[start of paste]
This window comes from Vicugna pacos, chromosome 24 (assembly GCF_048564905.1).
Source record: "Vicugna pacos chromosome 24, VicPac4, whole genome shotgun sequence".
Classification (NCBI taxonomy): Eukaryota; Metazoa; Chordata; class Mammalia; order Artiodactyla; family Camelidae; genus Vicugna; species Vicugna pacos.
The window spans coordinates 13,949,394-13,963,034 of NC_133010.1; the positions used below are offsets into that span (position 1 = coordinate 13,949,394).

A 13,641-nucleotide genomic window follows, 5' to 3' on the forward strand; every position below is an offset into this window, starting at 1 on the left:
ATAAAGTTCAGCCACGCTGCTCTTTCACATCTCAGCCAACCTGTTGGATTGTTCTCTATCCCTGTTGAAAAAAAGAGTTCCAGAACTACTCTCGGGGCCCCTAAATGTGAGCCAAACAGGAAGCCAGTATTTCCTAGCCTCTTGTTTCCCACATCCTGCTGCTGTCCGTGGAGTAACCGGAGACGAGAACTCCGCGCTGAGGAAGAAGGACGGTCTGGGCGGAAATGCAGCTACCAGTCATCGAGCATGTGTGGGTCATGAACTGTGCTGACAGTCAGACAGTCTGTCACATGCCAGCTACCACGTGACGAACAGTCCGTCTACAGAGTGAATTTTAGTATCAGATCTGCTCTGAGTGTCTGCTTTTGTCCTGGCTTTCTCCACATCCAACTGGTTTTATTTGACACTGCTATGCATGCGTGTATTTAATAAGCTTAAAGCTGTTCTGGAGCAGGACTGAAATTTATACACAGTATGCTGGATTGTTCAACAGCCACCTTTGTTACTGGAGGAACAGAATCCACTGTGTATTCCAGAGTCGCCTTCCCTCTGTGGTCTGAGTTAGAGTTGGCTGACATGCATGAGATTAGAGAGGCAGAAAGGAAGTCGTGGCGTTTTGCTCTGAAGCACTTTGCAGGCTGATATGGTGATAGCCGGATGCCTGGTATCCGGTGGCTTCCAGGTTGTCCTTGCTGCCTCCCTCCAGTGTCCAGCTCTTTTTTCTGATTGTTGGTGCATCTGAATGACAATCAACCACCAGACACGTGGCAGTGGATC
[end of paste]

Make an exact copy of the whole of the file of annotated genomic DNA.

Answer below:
This window comes from Vicugna pacos, chromosome 24 (assembly GCF_048564905.1).
Source record: "Vicugna pacos chromosome 24, VicPac4, whole genome shotgun sequence".
Classification (NCBI taxonomy): Eukaryota; Metazoa; Chordata; class Mammalia; order Artiodactyla; family Camelidae; genus Vicugna; species Vicugna pacos.
The window spans coordinates 13,949,394-13,963,034 of NC_133010.1; the positions used below are offsets into that span (position 1 = coordinate 13,949,394).

A 13,641-nucleotide genomic window follows, 5' to 3' on the forward strand; every position below is an offset into this window, starting at 1 on the left:
ATAAAGTTCAGCCACGCTGCTCTTTCACATCTCAGCCAACCTGTTGGATTGTTCTCTATCCCTGTTGAAAAAAAGAGTTCCAGAACTACTCTCGGGGCCCCTAAATGTGAGCCAAACAGGAAGCCAGTATTTCCTAGCCTCTTGTTTCCCACATCCTGCTGCTGTCCGTGGAGTAACCGGAGACGAGAACTCCGCGCTGAGGAAGAAGGACGGTCTGGGCGGAAATGCAGCTACCAGTCATCGAGCATGTGTGGGTCATGAACTGTGCTGACAGTCAGACAGTCTGTCACATGCCAGCTACCACGTGACGAACAGTCCGTCTACAGAGTGAATTTTAGTATCAGATCTGCTCTGAGTGTCTGCTTTTGTCCTGGCTTTCTCCACATCCAACTGGTTTTATTTGACACTGCTATGCATGCGTGTATTTAATAAGCTTAAAGCTGTTCTGGAGCAGGACTGAAATTTATACACAGTATGCTGGATTGTTCAACAGCCACCTTTGTTACTGGAGGAACAGAATCCACTGTGTATTCCAGAGTCGCCTTCCCTCTGTGGTCTGAGTTAGAGTTGGCTGACATGCATGAGATTAGAGAGGCAGAAAGGAAGTCGTGGCGTTTTGCTCTGAAGCACTTTGCAGGCTGATATGGTGATAGCCGGATGCCTGGTATCCGGTGGCTTCCAGGTTGTCCTTGCTGCCTCCCTCCAGTGTCCAGCTCTTTTTTCTGATTGTTGGTGCATCTGAATGACAATCAACCACCAGACACGTGGCAGTGGATC